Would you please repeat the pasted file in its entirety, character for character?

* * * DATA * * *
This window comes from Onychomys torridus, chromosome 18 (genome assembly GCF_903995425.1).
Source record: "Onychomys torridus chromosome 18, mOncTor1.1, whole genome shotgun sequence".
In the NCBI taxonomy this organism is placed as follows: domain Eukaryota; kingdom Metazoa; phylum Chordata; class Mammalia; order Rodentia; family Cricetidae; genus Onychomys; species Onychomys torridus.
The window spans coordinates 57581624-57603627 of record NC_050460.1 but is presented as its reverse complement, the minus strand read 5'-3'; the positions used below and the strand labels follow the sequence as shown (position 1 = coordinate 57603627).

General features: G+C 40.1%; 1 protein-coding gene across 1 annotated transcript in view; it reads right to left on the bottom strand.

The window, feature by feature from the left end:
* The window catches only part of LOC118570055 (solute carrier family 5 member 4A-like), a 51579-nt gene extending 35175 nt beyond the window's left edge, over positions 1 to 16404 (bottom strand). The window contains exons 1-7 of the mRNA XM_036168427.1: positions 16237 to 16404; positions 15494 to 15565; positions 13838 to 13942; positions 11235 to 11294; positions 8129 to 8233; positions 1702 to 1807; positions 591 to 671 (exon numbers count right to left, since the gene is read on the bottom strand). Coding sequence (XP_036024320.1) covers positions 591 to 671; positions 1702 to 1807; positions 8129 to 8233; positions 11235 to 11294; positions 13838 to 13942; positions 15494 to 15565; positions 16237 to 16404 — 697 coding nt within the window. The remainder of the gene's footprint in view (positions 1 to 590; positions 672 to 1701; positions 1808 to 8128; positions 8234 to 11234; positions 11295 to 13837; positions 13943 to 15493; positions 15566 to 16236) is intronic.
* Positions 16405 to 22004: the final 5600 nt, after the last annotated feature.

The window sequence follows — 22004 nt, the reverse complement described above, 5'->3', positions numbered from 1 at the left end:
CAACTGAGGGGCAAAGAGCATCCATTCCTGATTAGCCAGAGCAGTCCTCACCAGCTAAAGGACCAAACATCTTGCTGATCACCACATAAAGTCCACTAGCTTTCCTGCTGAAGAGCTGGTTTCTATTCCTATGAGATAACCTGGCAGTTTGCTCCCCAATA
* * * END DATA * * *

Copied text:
This window comes from Onychomys torridus, chromosome 18 (genome assembly GCF_903995425.1).
Source record: "Onychomys torridus chromosome 18, mOncTor1.1, whole genome shotgun sequence".
In the NCBI taxonomy this organism is placed as follows: domain Eukaryota; kingdom Metazoa; phylum Chordata; class Mammalia; order Rodentia; family Cricetidae; genus Onychomys; species Onychomys torridus.
The window spans coordinates 57581624-57603627 of record NC_050460.1 but is presented as its reverse complement, the minus strand read 5'-3'; the positions used below and the strand labels follow the sequence as shown (position 1 = coordinate 57603627).

General features: G+C 40.1%; 1 protein-coding gene across 1 annotated transcript in view; it reads right to left on the bottom strand.

The window, feature by feature from the left end:
* The window catches only part of LOC118570055 (solute carrier family 5 member 4A-like), a 51579-nt gene extending 35175 nt beyond the window's left edge, over positions 1 to 16404 (bottom strand). The window contains exons 1-7 of the mRNA XM_036168427.1: positions 16237 to 16404; positions 15494 to 15565; positions 13838 to 13942; positions 11235 to 11294; positions 8129 to 8233; positions 1702 to 1807; positions 591 to 671 (exon numbers count right to left, since the gene is read on the bottom strand). Coding sequence (XP_036024320.1) covers positions 591 to 671; positions 1702 to 1807; positions 8129 to 8233; positions 11235 to 11294; positions 13838 to 13942; positions 15494 to 15565; positions 16237 to 16404 — 697 coding nt within the window. The remainder of the gene's footprint in view (positions 1 to 590; positions 672 to 1701; positions 1808 to 8128; positions 8234 to 11234; positions 11295 to 13837; positions 13943 to 15493; positions 15566 to 16236) is intronic.
* Positions 16405 to 22004: the final 5600 nt, after the last annotated feature.

The window sequence follows — 22004 nt, the reverse complement described above, 5'->3', positions numbered from 1 at the left end:
CAACTGAGGGGCAAAGAGCATCCATTCCTGATTAGCCAGAGCAGTCCTCACCAGCTAAAGGACCAAACATCTTGCTGATCACCACATAAAGTCCACTAGCTTTCCTGCTGAAGAGCTGGTTTCTATTCCTATGAGATAACCTGGCAGTTTGCTCCCCAATA